ST. GEORGE — A new report released last week revealed that many motorists are unaware of exactly how far traffic safety has spun “out of control” along the nation’s roadways and also in Southern Utah.
The 19th annual Roadmap of State Highway Safety Laws report, appropriately titled “Out of Control,” states that the number of motor vehicle crash fatalities is moving in the wrong direction and outlines 16 essential traffic safety laws demonstrated to prevent crashes, fatalities and injuries.
The report rates traffic safety laws in every state. A new poll also released by advocates demonstrates widespread public concern about dangerous roadway behaviors and a strong desire for solutions.
The analysis also revealed that in 2020, despite a decrease in vehicle miles traveled, the traffic-related death rate reached the highest level in more than 17 years.
Cathy Chase, president of Advocates for Highway Auto and Safety, said Tuesday that last year those numbers were even worse. In fact, she said, more than 20,000 people died in crashes in the first six months of 2021 – which represents an 18% increase and the highest half-year increase ever recorded in the United States.
Calling the steady rise in traffic deaths “an epidemic,” the study identified three primary occupant behaviors that contributed to the spike in crash-related fatalities: speeding, driving impaired and not buckling up.
Similar trends were found across Utah. In fact, 2021 was the deadliest year in more than two decades along the state’s roadways, with more people killed last year than any other year since 2002 – a clear message that taking risks behind the wheel can have catastrophic consequences.
In 2021, despite numerous safety campaigns and enhanced enforcement efforts, 320 people died in automobile crashes compared to 281 reported in 2020 in Utah. And the trend appears to be extending into January of this year, as a string of deadly crashes have already been reported across the state.
Chase said to address this trend that appears to be spiraling upward, federal legislation and equipment upgrades have been enacted aimed at reducing the number of traffic-related deaths and injuries, one of which is the Infrastructure Investment and Jobs Act that was signed into law on Nov. 15, 2021.
The new law provides surface transportation programs and invests in the nation’s infrastructure. The legislation requires changes in new vehicle technology, including automatic emergency braking, impaired driving prevention technology, collision avoidance technologies, as well as “hot cars” detection and alert systems to protect children.
“The changes must be a floor – not a ceiling, of what achievements are needed,” Chase added.
While federal legislation and laws have a significant impact on traffic safety overall, changes made on the state level have a direct impact on driver safety, Chase said.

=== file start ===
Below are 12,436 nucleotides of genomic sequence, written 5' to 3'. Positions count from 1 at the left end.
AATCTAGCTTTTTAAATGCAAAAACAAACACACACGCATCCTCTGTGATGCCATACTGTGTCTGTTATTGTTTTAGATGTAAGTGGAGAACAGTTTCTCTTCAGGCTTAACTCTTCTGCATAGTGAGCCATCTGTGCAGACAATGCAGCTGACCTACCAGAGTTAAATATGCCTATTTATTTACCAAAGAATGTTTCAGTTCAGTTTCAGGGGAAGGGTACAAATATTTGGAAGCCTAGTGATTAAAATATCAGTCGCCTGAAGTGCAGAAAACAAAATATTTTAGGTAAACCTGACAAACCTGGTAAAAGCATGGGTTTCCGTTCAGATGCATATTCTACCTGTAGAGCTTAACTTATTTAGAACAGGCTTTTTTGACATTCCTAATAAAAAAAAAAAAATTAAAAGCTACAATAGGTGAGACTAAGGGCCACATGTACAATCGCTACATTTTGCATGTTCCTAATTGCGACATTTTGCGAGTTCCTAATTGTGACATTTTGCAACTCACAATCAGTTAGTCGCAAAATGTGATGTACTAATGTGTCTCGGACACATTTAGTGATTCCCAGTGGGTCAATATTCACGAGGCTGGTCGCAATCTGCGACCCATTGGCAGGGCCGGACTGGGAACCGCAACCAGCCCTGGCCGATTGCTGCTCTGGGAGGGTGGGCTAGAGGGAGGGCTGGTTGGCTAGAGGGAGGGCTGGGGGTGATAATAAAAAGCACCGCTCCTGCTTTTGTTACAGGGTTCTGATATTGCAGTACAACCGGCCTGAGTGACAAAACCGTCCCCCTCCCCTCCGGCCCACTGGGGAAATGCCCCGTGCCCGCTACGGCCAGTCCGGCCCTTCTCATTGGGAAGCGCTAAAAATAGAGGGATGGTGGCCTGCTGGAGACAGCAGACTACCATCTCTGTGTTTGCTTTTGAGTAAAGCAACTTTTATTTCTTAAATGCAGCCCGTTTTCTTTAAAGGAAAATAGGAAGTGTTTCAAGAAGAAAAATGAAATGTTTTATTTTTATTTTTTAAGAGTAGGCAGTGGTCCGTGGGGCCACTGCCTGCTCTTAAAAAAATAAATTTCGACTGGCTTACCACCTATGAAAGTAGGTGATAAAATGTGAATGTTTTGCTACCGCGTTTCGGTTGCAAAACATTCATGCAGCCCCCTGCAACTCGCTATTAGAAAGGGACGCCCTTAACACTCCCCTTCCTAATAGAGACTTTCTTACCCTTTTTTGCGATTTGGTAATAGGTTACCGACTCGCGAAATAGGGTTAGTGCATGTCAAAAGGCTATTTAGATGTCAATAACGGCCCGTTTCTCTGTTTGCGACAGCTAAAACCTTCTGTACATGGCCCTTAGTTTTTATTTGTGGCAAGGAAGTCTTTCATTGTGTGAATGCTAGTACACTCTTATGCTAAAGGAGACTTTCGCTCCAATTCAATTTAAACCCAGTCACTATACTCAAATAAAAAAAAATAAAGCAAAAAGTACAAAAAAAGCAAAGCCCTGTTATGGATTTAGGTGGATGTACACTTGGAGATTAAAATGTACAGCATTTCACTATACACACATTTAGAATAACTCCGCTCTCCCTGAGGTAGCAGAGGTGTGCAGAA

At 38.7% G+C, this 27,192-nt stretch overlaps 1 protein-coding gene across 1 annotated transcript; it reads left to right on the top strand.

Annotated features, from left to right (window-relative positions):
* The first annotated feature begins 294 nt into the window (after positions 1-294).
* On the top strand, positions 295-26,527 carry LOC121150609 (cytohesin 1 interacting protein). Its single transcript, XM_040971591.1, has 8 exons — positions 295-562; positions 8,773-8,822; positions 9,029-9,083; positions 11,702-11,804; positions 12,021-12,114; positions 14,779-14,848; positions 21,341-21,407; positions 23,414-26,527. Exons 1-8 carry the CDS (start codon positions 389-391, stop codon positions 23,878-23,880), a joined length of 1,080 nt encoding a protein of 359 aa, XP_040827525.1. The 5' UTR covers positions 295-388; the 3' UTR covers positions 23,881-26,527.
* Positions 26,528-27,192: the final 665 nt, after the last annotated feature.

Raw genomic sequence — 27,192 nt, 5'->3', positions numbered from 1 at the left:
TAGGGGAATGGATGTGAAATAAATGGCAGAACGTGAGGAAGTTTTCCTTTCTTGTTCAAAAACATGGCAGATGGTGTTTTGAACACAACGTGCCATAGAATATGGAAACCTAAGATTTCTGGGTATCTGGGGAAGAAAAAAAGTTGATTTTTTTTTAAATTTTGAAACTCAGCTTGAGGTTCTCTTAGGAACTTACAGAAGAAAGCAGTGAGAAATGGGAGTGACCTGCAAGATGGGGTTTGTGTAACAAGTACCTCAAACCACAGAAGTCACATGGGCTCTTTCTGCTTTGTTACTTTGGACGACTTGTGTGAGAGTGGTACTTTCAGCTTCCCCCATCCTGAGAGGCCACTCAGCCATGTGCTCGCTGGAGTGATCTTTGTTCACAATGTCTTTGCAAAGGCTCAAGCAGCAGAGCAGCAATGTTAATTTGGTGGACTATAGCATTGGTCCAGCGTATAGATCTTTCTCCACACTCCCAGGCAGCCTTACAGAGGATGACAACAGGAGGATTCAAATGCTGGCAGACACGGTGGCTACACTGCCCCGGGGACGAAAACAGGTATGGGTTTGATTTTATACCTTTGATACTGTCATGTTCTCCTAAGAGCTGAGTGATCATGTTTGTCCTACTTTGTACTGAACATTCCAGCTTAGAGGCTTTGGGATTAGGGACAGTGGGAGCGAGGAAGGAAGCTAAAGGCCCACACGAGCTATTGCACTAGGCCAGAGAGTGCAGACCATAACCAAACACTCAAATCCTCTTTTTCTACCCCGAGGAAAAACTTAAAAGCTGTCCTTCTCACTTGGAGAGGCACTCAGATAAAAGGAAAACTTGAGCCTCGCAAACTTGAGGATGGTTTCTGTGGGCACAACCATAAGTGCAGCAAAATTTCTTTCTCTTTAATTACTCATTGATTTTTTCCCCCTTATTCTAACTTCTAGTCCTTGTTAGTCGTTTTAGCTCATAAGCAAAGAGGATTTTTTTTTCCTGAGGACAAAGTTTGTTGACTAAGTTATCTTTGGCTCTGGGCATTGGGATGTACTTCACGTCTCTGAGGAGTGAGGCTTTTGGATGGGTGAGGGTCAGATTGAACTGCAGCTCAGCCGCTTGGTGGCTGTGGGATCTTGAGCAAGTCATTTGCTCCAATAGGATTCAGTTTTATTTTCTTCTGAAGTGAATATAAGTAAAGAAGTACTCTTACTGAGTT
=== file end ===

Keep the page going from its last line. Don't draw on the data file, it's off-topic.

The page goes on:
Moreover, she said, there are still several states across the nation that have yet to enact highway safety laws. That inaction has come at a high price, and the ripple effect is devastating, as the report clearly shows.
The combined effort to reduce the number of people killed along the nation’s highways includes safety advocates, elected officials, law enforcement and those in the medical and insurance industries that joined forces to call on states to close the lethal loopholes in the law for the purpose of reversing the deadly trend.
The study also outlined an annual roadmap report that identified the best and worst states based on the number of traffic safety laws enacted. States are rated as red, yellow or green, with red being the worst, in several different categories: occupant protection, teen driving, impaired driving, distracted driving, child occupant safety and an overall rating.
How Utah rates in terms of traffic safety
Utah received an overall yellow rating, with a red rating in one category: safety laws addressing teen driving. The rating is based on the fact that Utah has two of the six optimal requirements for the Graduated Licensing Program.
The state has implemented the passenger restriction provision and the license holding provision, but four other provisions are not required under current state law, including the minimum age requirement, nighttime driving restriction, the 50-hours of supervised driving requirement and unrestricted drivers license at the age of 18 provisions.
On the upside, the Beehive State received a green rating in two categories – impaired driving and distracted driving. As far as impaired driving is concerned, all three optimal DUI laws, including open container, child endangerment and interlock requirement, are in effect in Utah. Additionally, both distracted driving laws – the driving text restriction and the graduated teen driver’s license that also has a text restriction – have also been enacted across the state.
Utah received a yellow score in the remaining categories, meaning more than half of the safety traffic laws in those categories are in effect, which still leaves a gap in traffic safety, the report says.
To view the entire 2022 “Out of Control” report click here
Fatality numbers drop when seat belt use goes up 
The use of seat belts in passenger vehicles saves nearly 14,000 lives each year on average, Chase said, adding that if 100% of passengers age 5 and older used seat belts, an additional 2,600 more lives could be saved each year.